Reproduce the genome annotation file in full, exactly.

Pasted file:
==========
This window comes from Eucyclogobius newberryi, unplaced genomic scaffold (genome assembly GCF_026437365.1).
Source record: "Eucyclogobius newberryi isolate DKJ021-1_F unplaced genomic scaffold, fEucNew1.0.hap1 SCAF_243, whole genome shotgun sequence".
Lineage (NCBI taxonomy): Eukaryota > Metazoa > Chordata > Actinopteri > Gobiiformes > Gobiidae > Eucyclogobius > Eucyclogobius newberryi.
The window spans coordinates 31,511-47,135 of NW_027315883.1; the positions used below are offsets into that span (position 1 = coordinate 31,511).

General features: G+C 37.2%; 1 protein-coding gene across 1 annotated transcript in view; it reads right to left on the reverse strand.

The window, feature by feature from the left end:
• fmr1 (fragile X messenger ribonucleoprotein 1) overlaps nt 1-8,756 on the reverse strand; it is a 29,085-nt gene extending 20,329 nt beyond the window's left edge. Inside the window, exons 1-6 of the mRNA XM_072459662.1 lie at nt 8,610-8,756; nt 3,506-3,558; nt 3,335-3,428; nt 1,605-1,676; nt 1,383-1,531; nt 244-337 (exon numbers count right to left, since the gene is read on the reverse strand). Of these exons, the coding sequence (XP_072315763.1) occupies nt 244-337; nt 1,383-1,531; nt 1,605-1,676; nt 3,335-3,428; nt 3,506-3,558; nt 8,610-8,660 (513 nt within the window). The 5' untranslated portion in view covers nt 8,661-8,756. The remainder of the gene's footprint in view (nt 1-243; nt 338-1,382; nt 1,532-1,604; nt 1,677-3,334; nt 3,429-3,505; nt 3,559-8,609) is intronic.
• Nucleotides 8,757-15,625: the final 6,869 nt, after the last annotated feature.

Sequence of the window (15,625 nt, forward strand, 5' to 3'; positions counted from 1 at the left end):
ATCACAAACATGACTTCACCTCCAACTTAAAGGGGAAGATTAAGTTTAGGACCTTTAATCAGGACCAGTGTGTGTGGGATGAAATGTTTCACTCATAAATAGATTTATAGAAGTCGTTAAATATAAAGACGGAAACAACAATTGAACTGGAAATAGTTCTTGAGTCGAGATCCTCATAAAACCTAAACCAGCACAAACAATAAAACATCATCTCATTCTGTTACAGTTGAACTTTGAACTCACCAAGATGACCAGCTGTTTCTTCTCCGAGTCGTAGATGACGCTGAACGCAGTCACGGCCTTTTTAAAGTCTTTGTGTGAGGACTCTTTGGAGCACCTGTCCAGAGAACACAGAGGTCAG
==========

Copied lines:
This window comes from Eucyclogobius newberryi, unplaced genomic scaffold (genome assembly GCF_026437365.1).
Source record: "Eucyclogobius newberryi isolate DKJ021-1_F unplaced genomic scaffold, fEucNew1.0.hap1 SCAF_243, whole genome shotgun sequence".
Lineage (NCBI taxonomy): Eukaryota > Metazoa > Chordata > Actinopteri > Gobiiformes > Gobiidae > Eucyclogobius > Eucyclogobius newberryi.
The window spans coordinates 31,511-47,135 of NW_027315883.1; the positions used below are offsets into that span (position 1 = coordinate 31,511).

General features: G+C 37.2%; 1 protein-coding gene across 1 annotated transcript in view; it reads right to left on the reverse strand.

The window, feature by feature from the left end:
• fmr1 (fragile X messenger ribonucleoprotein 1) overlaps nt 1-8,756 on the reverse strand; it is a 29,085-nt gene extending 20,329 nt beyond the window's left edge. Inside the window, exons 1-6 of the mRNA XM_072459662.1 lie at nt 8,610-8,756; nt 3,506-3,558; nt 3,335-3,428; nt 1,605-1,676; nt 1,383-1,531; nt 244-337 (exon numbers count right to left, since the gene is read on the reverse strand). Of these exons, the coding sequence (XP_072315763.1) occupies nt 244-337; nt 1,383-1,531; nt 1,605-1,676; nt 3,335-3,428; nt 3,506-3,558; nt 8,610-8,660 (513 nt within the window). The 5' untranslated portion in view covers nt 8,661-8,756. The remainder of the gene's footprint in view (nt 1-243; nt 338-1,382; nt 1,532-1,604; nt 1,677-3,334; nt 3,429-3,505; nt 3,559-8,609) is intronic.
• Nucleotides 8,757-15,625: the final 6,869 nt, after the last annotated feature.

Sequence of the window (15,625 nt, forward strand, 5' to 3'; positions counted from 1 at the left end):
ATCACAAACATGACTTCACCTCCAACTTAAAGGGGAAGATTAAGTTTAGGACCTTTAATCAGGACCAGTGTGTGTGGGATGAAATGTTTCACTCATAAATAGATTTATAGAAGTCGTTAAATATAAAGACGGAAACAACAATTGAACTGGAAATAGTTCTTGAGTCGAGATCCTCATAAAACCTAAACCAGCACAAACAATAAAACATCATCTCATTCTGTTACAGTTGAACTTTGAACTCACCAAGATGACCAGCTGTTTCTTCTCCGAGTCGTAGATGACGCTGAACGCAGTCACGGCCTTTTTAAAGTCTTTGTGTGAGGACTCTTTGGAGCACCTGTCCAGAGAACACAGAGGTCAG